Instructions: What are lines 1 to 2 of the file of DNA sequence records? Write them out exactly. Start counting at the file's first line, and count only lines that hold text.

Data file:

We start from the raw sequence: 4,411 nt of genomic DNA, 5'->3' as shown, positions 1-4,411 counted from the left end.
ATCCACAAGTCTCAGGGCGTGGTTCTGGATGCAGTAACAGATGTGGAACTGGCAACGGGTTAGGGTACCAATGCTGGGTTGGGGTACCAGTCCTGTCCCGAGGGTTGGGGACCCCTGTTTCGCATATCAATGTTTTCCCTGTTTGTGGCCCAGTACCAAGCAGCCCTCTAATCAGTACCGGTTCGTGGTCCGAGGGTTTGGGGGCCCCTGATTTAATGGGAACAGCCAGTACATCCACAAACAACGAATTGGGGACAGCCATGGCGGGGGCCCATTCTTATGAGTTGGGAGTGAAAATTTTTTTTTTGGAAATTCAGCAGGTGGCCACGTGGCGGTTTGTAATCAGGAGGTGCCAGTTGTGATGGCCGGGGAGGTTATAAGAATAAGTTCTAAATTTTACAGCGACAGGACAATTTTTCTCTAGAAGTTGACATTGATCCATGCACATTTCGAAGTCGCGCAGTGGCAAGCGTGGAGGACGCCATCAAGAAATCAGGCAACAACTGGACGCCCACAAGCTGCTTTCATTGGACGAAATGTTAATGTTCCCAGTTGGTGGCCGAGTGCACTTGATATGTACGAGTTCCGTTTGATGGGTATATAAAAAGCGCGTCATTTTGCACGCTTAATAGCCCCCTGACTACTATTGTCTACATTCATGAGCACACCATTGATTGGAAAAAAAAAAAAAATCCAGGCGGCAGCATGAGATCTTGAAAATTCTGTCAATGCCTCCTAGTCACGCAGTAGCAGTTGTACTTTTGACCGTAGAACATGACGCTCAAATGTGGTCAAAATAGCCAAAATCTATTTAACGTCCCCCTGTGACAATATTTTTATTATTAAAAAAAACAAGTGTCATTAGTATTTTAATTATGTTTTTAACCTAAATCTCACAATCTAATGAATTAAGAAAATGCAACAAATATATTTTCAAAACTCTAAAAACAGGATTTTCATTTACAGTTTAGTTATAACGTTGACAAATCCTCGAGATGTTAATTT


We start from the raw sequence: 4,411 nt of genomic DNA, 5'->3' as shown, positions 1-4,411 counted from the left end.
ATCCACAAGTCTCAGGGCGTGGTTCTGGATGCAGTAACAGATGTGGAACTGGCAACGGGTTAGGGTACCAATGCTGGGTTGGGGTACCAGTCCTGTCCCGAGGGTTGGGGACCCCTGTTTCGCATATCAATGTTTTCCCTGTTTGTGGCCCAGTACCAAGCAGCCCTCTAATCAGTACCGGTTCGTGGTCCGAGGGTTTGGGGGCCCCTGATTTAATGGGAACAGCCAGTACATCCACAAACAACGAATTGGGGACAGCCATGGCGGGGGCCCATTCTTATGAGTTGGGAGTGAAAATTTTTTTTTTGGAAATTCAGCAGGTGGCCACGTGGCGGTTTGTAATCAGGAGGTGCCAGTTGTGATGGCCGGGGAGGTTATAAGAATAAGTTCTAAATTTTACAGCGACAGGACAATTTTTCTCTAGAAGTTGACATTGATCCATGCACATTTCGAAGTCGCGCAGTGGCAAGCGTGGAGGACGCCATCAAGAAATCAGGCAACAACTGGACGCCCACAAGCTGCTTTCATTGGACGAAATGTTAATGTTCCCAGTTGGTGGCCGAGTGCACTTGATATGTACGAGTTCCGTTTGATGGGTATATAAAAAGCGCGTCATTTTGCACGCTTAATAGCCCCCTGACTACTATTGTCTACATTCATGAGCACACCATTGATTGGAAAAAAAAAAAAAATCCAGGCGGCAGCATGAGATCTTGAAAATTCTGTCAATGCCTCCTAGTCACGCAGTAGCAGTTGTACTTTTGACCGTAGAACATGACGCTCAAATGTGGTCAAAATAGCCAAAATCTATTTAACGTCCCCCTGTGACAATATTTTTATTATTAAAAAAAACAAGTGTCATTAGTATTTTAATTATGTTTTTAACCTAAATCTCACAATCTAATGAATTAAGAAAATGCAACAAATATATTTTCAAAACTCTAAAAACAGGATTTTCATTTACAGTTTAGTTATAACGTTGACAAATCCTCGAGATGTTAATTT